Death match and chill

I don’t like horror. As a genre, whether movies, tv, fiction etc. I don’t like it. Or rather, I don’t get it. The awful creativity of the human mind in creating monsters or new ways of suffering, the rising suspense in waiting for the worst to happen, imagining the worst…not my thing. Or so I thought. Then I discovered death matches. More than that, I started watching death matches before bed to relax. Particularly in the midst of very real personal and global anxieties, death matches have been an outlet and even a special sort of comfort.  

To be clear, I don’t think death matches are horror. They can be. But they aren’t exclusively so. However, as a niche and distinct style of wrestling, they certainly share some overlap in wanting to startle, shock, scare or even repulse their audience. 

September 2022’s death match between the legend Jun Kasai and NJPW’s El Desperado has drawn wider attention to what the style can offer. The match is, for me, a beautiful example of the depth and range of the death match. It was not simply about fear or shock or disgust, though those were there, it was also romance, struggle, hope and redemption. It was deeply human, much like some of the best of the horror genre. This match, like most of my favourite death matches, weaves elements of horror among other themes. 

Death matches are good for you, honest.

It turns out, for me at least, that death matches hit on the catharsis that many fans of horror say draws them to the genre. While research may have already suggested that horror is good for us, particularly for anxiety, somehow scientists are managing to overlook the simple joy of the death match (I know, can you believe it?!). While few of us are likely to need to face a fear of having posters stapled to our foreheads, based on my study of one, I argue that death matches bring us directly into contact with human pain and fragility in a way that can release fear and tension. Just like the horror genre, it can do that in a whole variety of ways.

I am not a death match aficionado (nor a horror one, clearly) but still I offer you the chance to extend my experiment and a taste of death match storytelling for the deathmatch-curious, with a little bit of horror genre styling. You can watch all of the matches below for free right now – let me know if they are good for you!

Five death matches to fall asleep to:

1. Ryuji Ito vs BADBOY Hido, BJW 18 Dec 2004. 10 items death match. 

Big Japan Pro Wrestling (BJW), already known for its death matches, was seeing a resurgence in 2004 with a new weekly show on Samurai TV. This match on their 10th anniversary show was a defence of the Deathmatch Heavyweight Championship between Ryuji Ito, already over year into his 850 day reign as champion, and the more death match experienced BADBOY Hido. Ito’s Dragon Splash is always deeply satisfying to watch and waiting for the introduction of the cactus adds a nice layer of suspense!

A clip from the match: Ito and Hido on the floor outside the ring, having crashed through barbed wire.

Horror category: Modern Classic, Gore, Arachnaphobia (don’t worry, no actual spiders, just a ‘spider net’ and a ‘spider light’. Watch and see!)

2.Ikemen Jiro, Yuko Miyamoto, Isami Kodaka vs Jun Kasai, Yusuke Kodama, Masaya Takahashi, Ikemen Produce, 17 September 2019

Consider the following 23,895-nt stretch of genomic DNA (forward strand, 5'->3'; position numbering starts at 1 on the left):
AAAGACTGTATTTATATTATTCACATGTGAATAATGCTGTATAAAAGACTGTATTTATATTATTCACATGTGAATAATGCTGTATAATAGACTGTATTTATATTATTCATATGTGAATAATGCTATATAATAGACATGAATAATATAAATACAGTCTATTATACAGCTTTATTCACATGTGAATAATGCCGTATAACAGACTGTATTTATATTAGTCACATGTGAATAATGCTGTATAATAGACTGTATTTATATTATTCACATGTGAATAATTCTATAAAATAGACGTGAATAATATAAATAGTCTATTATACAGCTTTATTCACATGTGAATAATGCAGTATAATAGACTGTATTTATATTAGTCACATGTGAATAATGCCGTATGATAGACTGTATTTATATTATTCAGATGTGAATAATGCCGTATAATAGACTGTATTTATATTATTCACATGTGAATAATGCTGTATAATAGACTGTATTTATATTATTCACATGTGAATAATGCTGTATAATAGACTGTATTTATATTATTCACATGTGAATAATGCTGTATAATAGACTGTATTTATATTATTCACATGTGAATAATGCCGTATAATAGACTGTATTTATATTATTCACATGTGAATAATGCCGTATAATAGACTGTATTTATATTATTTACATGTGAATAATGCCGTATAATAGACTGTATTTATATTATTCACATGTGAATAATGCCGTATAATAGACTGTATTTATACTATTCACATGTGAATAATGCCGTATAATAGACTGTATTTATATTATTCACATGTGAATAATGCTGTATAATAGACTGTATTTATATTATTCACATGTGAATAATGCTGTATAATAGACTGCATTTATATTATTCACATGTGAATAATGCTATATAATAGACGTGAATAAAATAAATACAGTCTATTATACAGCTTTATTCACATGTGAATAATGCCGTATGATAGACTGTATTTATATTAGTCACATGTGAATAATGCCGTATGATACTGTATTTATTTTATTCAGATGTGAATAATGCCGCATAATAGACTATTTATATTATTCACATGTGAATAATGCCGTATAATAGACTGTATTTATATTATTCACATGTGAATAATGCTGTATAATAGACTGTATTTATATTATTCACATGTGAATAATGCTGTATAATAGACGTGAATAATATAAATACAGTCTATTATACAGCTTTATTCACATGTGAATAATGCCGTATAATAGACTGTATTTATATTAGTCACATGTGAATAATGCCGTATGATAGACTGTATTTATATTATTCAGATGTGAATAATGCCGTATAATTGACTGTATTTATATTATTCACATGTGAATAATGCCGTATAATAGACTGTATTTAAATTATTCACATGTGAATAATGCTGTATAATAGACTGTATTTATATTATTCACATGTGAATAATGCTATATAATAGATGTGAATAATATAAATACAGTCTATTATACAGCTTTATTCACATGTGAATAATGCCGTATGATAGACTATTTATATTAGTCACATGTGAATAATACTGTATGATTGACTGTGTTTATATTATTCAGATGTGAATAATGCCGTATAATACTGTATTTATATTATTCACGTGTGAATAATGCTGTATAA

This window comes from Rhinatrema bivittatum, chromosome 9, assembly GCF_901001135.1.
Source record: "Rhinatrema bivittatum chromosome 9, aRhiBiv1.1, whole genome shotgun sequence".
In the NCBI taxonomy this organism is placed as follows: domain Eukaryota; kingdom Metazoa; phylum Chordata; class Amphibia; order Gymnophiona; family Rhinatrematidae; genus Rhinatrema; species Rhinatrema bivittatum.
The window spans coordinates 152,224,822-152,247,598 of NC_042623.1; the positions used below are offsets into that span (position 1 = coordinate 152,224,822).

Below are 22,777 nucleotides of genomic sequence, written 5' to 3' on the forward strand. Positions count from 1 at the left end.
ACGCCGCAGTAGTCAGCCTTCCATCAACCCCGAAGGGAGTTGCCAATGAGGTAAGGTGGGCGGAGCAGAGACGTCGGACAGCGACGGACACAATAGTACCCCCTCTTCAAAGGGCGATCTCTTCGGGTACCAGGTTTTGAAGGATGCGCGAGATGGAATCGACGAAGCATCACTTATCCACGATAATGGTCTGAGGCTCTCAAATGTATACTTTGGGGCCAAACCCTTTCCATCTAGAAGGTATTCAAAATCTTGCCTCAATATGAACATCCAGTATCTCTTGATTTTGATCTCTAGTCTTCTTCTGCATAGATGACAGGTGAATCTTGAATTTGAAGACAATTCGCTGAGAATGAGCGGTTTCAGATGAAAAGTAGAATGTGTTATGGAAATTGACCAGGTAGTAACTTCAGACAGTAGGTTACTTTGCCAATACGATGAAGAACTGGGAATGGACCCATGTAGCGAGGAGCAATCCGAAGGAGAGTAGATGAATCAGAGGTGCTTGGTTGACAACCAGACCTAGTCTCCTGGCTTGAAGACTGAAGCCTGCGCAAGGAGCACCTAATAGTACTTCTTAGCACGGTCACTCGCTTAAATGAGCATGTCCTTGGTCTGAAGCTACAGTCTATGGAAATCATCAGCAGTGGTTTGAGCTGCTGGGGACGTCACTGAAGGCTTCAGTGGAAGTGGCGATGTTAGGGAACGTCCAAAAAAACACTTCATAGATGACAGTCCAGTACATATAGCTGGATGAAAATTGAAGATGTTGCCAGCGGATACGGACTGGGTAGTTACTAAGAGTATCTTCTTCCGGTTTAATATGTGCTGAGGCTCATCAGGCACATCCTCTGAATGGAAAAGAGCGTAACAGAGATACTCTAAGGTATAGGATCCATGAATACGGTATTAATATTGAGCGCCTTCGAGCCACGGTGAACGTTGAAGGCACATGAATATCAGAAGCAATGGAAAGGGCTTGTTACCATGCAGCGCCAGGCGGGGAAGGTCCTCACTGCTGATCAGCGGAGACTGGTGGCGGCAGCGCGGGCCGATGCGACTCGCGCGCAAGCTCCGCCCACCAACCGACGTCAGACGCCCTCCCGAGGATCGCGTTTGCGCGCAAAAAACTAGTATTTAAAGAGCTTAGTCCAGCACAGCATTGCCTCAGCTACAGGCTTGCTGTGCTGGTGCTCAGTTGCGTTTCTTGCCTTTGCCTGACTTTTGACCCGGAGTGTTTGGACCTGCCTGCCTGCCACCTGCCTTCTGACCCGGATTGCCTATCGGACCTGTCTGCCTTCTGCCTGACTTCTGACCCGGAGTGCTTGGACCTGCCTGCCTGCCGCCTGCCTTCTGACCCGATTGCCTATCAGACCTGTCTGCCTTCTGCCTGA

Some serious death match guys and…ikemen?! Mostly here because I love everyone in this match but also as a ‘blood-free’ option for anyone who is not a fan of the more graphic aspects of the death match style but wants to see some high impact spots from some excellent wrestlers.

Jun Kasai about to hit Ikemen Jiro over the head with a table mid-match

Horror category: PG, Gangs, Innocent Hero

3. Megumi Kudo vs Shark Tsuchiya, FMW 22 Dec 1995, no ropes barbed wire death match.

Death match queen Megumi Kudo takes on the terrifying Shark Tsuchiya. This match is violent and bloody but with excellent babyface comebacks as Kudo tackles her big bad rival. If you like this, Kudo’s 1997 retirement match against Tsuchiya is also well worth watching.

A blood stained face of Megumi Kudo, mid-match

Horror category: Gore, Revenge, Monsters

4. Jun Kasai vs Rina Yamashita, Freedoms 3 Jan 2022

In 2022, either name would alert you that this might be worth checking out, and it is. Yamashita is out to prove herself against the legend and champion Kasai in a heavily glass focused match. Already having faced and proved herself against a slew of legends in recent months, this match for the title is yet another step in Rina’s ascension to death match legend herself. 

Rina and Kasai mid-match. There is glass on the mat and blood on both their faces.

Horror category: Blockbuster, Survival, Future franchise

5. Akito vs Asuka/VENY, DDT 15 July 2019, IPPON Light tube death match

Because light tubes are scary and breaking them is really scary. This match takes a big death match staple and turns it on its head for a seriously suspenseful match. 

Akito and VENY stand in the ring before the match, Akito holding a single light tube.

Horror category: Suspense, Comedy

Bonus – if you’ve already seen this classic and like some comedy in your death matches, you might also want to check out the Extreme title match between HARASHIMA v Antonio Honda, DDT 28 April 2019, Panty Hunt Tiger Rope Deathmatch. The DDT Extreme championship gets really extreme with the involvement of a tiger and skimpy underwear.

I still don’t watch horror movies – one upside of death matches is that they rarely last long – but I can say that death matches have shown me that I do actually like a little horror in my life. If you have any recommendations of other horror-flavoured matches, share them with me! Happy Halloween!